Harissa, Sandyford


WED – FRI 11:30 – 14:30 and 17:00 – 21:30 | SAT 10:00 – 21:30 | SUN 10:00 – 17:00


 I first saw Harissa whilst walking at night through Sandyford and on towards Byker. In the middle of Starbeck Avenue, Harissa stood out in accordance with its address – through the large windows which wrap around the front and sides, candles within twinkle happily against the dark street. We both immediately stopped and longed to go inside, but consoled ourselves with the promise of a return trip at some other point as we were already en route to another restaurant. The return trip finally occurred in the summer, in a very different setting. Bright sunshine and blue skies threatened to take away from the candlelit appeal that I’d first noticed Harissa for – yet fortunately they didn’t at all, as the restaurant’s aesthetic fares just as well (if not better) in summer as in winter. Their light, airy room has a Mediterranean, nautical feel thanks to its sunny décor of blue and yellow painted wood. It’s delightful, and they pop tables and chairs outside when the weather is warm. Besides, the food would make a visit worthwhile even if the place were a dump inside.


Harissa calls itself a Mediterranean kitchen, and it does stalwart justice to its claim. It was a sunny day towards the end of university when we went, so we got two cocktails to start – a lemon martini and a chilli daiquiri. Both perfectly offset sweet flavours with a sour twist and a spicy kick respectively.


We then had a Muhamara dip (chargrilled red peppers, harissa, walnuts and pomegranate molasses) and whipped labneh (a soft cheese made from yoghurt) with a selection of flatbreads and crudités. They tasted as good as they look in the photos. The menu then offers an excellent idea, in which you choose your base ingredients and request whether you’d like them turned into a wrap or salad.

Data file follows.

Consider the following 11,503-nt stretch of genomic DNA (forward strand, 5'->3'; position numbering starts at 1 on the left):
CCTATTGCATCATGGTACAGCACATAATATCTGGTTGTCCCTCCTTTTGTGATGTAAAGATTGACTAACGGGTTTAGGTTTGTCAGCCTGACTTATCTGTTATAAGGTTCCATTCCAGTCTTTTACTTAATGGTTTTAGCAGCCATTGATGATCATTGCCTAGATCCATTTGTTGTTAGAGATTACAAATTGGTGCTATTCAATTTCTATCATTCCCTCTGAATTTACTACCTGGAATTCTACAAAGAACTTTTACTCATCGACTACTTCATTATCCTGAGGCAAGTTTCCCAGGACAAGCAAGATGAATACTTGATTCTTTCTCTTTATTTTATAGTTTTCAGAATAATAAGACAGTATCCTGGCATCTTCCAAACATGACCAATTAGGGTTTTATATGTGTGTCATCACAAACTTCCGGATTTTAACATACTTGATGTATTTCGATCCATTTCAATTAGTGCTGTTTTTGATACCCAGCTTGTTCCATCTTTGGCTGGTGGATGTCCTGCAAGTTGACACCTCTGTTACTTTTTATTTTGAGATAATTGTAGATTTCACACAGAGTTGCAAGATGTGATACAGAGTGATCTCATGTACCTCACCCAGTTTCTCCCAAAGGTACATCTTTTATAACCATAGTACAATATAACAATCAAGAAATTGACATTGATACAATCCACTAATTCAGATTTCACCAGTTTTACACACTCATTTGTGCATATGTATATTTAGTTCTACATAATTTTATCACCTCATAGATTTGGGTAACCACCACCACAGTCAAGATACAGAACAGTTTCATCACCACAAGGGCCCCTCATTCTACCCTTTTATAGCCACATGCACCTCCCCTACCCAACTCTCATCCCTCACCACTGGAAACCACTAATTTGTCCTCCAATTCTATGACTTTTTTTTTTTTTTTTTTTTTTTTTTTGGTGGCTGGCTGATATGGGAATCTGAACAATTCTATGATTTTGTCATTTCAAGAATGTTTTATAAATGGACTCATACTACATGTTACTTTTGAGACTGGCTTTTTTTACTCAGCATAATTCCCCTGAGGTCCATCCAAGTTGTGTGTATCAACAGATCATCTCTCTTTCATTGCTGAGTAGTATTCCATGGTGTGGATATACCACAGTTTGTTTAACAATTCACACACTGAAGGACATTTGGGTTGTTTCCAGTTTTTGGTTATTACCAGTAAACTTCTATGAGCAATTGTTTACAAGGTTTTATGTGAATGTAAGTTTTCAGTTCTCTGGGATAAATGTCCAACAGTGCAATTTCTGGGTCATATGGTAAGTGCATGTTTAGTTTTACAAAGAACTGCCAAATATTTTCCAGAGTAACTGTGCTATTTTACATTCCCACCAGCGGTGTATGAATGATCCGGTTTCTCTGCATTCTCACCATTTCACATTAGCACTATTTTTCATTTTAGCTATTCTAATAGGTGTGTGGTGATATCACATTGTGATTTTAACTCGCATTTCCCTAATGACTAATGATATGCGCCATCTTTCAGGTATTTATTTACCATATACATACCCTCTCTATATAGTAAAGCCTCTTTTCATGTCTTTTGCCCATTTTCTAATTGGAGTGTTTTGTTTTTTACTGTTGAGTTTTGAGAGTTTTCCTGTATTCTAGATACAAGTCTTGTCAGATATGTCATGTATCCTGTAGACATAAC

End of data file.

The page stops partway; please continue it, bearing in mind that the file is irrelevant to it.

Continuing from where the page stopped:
We got one of each – grilled tomatoes, falafel and pork sausage in the salad and grilled halloumi, bacon and tomatoes in the wrap. Both came served with aioli and garnished with herbs and pomegranate seeds. They were really very good – generous servings where the quality of the individual ingredients and the exciting flavours within them made what could be dull dishes delicious and interesting.


We were so stuffed we didn’t go for pudding, although their freshly baked cakes and sweet treats continue loyally to the Mediterranean theme with options such as orange blossom pudding with date syrup and pistachios, and a tahini and almond brownie with blood orange ice cream.


Their dinner menu serves slightly larger plates, such as monkfish and king prawn kebabs and chargrilled lamb neck with crispy aubergine, for those wishing to witness the candlelit twinkle. There’s also brunch served on weekends. An added bonus of Harissa is that they are a social enterprise; they invest their profits back into the community via their sister organisation Food Nation. So you can justify stuffing your face with the knowledge that money is going to a good cause. I couldn’t recommend Harissa more highly.



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